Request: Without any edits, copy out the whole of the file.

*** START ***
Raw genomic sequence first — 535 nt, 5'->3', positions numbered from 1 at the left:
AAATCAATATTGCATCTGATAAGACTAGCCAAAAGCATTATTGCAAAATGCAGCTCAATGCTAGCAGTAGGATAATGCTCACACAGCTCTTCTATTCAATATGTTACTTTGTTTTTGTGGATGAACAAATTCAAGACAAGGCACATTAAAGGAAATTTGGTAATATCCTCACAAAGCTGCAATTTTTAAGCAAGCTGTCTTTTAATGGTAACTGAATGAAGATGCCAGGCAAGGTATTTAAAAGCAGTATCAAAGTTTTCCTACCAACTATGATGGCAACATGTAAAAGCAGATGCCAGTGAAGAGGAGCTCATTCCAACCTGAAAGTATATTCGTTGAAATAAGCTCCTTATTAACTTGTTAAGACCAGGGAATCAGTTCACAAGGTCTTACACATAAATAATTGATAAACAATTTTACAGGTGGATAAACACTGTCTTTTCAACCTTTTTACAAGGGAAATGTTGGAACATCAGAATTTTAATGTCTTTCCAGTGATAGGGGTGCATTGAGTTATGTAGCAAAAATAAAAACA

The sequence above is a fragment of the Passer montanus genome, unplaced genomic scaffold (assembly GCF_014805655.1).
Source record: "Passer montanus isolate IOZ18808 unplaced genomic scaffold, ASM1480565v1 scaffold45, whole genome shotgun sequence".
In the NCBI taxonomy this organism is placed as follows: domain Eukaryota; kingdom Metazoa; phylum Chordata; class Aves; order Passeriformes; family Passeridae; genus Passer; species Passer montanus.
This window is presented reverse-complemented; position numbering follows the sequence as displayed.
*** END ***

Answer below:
Raw genomic sequence first — 535 nt, 5'->3', positions numbered from 1 at the left:
AAATCAATATTGCATCTGATAAGACTAGCCAAAAGCATTATTGCAAAATGCAGCTCAATGCTAGCAGTAGGATAATGCTCACACAGCTCTTCTATTCAATATGTTACTTTGTTTTTGTGGATGAACAAATTCAAGACAAGGCACATTAAAGGAAATTTGGTAATATCCTCACAAAGCTGCAATTTTTAAGCAAGCTGTCTTTTAATGGTAACTGAATGAAGATGCCAGGCAAGGTATTTAAAAGCAGTATCAAAGTTTTCCTACCAACTATGATGGCAACATGTAAAAGCAGATGCCAGTGAAGAGGAGCTCATTCCAACCTGAAAGTATATTCGTTGAAATAAGCTCCTTATTAACTTGTTAAGACCAGGGAATCAGTTCACAAGGTCTTACACATAAATAATTGATAAACAATTTTACAGGTGGATAAACACTGTCTTTTCAACCTTTTTACAAGGGAAATGTTGGAACATCAGAATTTTAATGTCTTTCCAGTGATAGGGGTGCATTGAGTTATGTAGCAAAAATAAAAACA

The sequence above is a fragment of the Passer montanus genome, unplaced genomic scaffold (assembly GCF_014805655.1).
Source record: "Passer montanus isolate IOZ18808 unplaced genomic scaffold, ASM1480565v1 scaffold45, whole genome shotgun sequence".
In the NCBI taxonomy this organism is placed as follows: domain Eukaryota; kingdom Metazoa; phylum Chordata; class Aves; order Passeriformes; family Passeridae; genus Passer; species Passer montanus.
This window is presented reverse-complemented; position numbering follows the sequence as displayed.